Am I brave enough to live alone?

I’m reading Kate Bolick’s Spinster again. She describes working alongside an older and stylish widow whose self possession somewhat intimidates Bolick. Around the same time, she encounters a photograph of Maeve Brennan, and she finds herself drawn to the woman in the photo. 

The widow is “stylish and athletic, and makes all her own clothes”. She comes to work, writes her column [Bolick is working at The Atlantic], dresses in what sounds like an Audrey Hepburn wardrobe, and holds herself somewhat aloof. She is a woman living on her own terms, by her own rules. Her style and chic says she knows who she is and how she is. What’s not to emulate? 

At this point, Bolick confesses to not knowing how to dress herself for work, opting for ‘inconspicuous’. Oh, how I relate. 

The image of Brennan that Bolick spotted in the magazine is reproduced in the book. It shows a(nother) stylishly dressed woman sitting on a sofa looking over her shoulder towards the camera. She doesn’t appear to be particularly interested in the camera and it may be this that generates Bolick’s reaction. This woman is not here to please you or me: she’s busy living her own life. I too feel a pull looking at that photo, an inner voice saying “THAT is how I want to be.”

And then the other voice kicks in saying “you’ll never be all that.” I’ll never be stylish like that, and I’m not a writer (or, more generically, I don’t control the means of my production). How could I have that life?

Neither of these are the point of course. But they point to the bigger issue, namely that it takes courage to choose to be single. It’s easy enough to be single, but choosing it is a deliberate act that goes against deeply embedded cultural, familial and personal expectations, and these are hard to shed even when you feel strongly drawn to a single life.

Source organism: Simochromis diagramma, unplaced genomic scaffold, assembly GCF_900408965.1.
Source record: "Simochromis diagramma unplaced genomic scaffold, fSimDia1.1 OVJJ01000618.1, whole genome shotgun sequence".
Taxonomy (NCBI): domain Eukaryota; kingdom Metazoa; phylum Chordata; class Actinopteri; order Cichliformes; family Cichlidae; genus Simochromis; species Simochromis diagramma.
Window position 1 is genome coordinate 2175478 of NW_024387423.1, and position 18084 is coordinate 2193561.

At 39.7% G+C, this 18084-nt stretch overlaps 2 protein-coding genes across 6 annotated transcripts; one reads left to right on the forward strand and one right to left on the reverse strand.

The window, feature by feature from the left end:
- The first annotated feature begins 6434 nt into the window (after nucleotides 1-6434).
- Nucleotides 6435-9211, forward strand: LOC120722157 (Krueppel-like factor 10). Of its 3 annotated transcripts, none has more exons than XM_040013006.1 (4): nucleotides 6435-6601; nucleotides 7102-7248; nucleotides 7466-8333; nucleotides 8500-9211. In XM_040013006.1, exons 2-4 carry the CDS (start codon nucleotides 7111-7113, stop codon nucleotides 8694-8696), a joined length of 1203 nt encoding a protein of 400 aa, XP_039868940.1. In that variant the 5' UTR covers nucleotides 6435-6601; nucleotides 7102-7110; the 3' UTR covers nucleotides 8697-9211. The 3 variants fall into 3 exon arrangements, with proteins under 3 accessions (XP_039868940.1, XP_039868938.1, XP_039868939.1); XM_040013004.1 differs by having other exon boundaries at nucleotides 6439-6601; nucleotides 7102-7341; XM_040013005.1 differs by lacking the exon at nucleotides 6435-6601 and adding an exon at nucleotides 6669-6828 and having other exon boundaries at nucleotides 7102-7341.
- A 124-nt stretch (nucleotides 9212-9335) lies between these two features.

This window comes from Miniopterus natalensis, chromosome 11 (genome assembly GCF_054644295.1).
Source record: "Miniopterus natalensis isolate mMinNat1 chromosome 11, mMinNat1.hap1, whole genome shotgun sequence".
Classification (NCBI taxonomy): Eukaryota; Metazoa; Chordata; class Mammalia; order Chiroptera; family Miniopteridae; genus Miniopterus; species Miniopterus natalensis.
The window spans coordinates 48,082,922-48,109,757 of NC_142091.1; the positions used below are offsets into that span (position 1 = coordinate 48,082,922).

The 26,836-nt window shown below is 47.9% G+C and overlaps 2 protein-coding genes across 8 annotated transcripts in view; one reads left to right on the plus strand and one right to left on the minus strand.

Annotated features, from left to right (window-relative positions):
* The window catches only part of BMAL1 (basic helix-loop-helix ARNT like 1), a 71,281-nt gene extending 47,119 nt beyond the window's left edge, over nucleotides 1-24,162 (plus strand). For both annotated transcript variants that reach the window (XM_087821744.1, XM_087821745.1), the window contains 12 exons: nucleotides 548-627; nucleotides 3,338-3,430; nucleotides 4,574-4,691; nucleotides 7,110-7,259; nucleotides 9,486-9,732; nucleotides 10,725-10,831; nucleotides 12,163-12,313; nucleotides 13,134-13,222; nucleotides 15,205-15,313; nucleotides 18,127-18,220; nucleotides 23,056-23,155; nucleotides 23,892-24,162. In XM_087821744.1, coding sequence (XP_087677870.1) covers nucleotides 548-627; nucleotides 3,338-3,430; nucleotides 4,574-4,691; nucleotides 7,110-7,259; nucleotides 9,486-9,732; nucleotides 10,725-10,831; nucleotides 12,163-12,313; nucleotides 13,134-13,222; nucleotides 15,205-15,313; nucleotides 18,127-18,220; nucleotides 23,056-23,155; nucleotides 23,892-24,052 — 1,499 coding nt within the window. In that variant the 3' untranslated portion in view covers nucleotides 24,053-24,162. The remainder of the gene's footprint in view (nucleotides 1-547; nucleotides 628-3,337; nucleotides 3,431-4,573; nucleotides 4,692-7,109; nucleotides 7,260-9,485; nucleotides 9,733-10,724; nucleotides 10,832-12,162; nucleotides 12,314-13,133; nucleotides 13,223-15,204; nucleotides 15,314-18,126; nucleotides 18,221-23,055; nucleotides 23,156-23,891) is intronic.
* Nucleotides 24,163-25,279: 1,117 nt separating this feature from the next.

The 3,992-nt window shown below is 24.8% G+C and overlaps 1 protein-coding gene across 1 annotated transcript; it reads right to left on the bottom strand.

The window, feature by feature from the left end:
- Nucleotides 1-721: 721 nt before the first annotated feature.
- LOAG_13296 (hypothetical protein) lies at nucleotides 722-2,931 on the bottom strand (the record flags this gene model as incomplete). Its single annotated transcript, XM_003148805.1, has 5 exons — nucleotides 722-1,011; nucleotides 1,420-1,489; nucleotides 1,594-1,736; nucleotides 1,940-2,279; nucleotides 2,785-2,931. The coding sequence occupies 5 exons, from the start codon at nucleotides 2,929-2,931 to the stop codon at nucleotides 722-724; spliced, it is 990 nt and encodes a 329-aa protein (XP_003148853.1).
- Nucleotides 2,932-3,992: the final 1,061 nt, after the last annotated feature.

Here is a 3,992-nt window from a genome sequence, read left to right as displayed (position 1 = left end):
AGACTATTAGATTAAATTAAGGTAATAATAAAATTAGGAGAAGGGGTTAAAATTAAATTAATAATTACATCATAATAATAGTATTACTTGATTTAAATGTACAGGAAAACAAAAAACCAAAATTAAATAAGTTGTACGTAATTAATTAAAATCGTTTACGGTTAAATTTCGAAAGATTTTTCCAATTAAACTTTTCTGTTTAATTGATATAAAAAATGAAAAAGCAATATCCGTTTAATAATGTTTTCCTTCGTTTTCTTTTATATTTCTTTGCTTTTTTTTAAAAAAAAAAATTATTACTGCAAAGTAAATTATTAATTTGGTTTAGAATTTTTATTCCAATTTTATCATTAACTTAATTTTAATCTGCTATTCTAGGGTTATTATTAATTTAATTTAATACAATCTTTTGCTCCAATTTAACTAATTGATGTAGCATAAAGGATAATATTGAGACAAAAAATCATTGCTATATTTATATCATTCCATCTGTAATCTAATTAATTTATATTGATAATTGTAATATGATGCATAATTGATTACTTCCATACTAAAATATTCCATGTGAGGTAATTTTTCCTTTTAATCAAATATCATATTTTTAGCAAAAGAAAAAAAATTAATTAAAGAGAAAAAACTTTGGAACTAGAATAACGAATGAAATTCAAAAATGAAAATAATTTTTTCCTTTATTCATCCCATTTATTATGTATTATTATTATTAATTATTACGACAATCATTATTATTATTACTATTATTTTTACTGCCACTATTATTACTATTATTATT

To make the decision to be true to one’s inner yearnings, in spite of the internal and external voices that urge conformity with social norms, and in spite of fear-driven disparagement of the self’s desire to change, takes great courage. It takes the courage of one’s convictions – that somewhat hackneyed phrase. 

I admire Bolick’s women even without knowing them, because they had the courage to declare their choice for a single life and then to live it fully and without apology. Actually, I don’t know this — I’m projecting onto them what I want them to be, because I need role models to give me courage. 

I’m still creeping around the edges peeking through my hands at my would-be life, still aiming for inconspicuous and making excuses for my lack of commitment. 

This is no way to live. I’m brave enough to live alone but I’m not yet brave enough to live alone. 

By way of a postscript: Wikipedia’s entry on Brennan makes for rather sad reading. She started out well and ended up badly. So as a role model, perhaps not the best choice, but her courage is still admirable.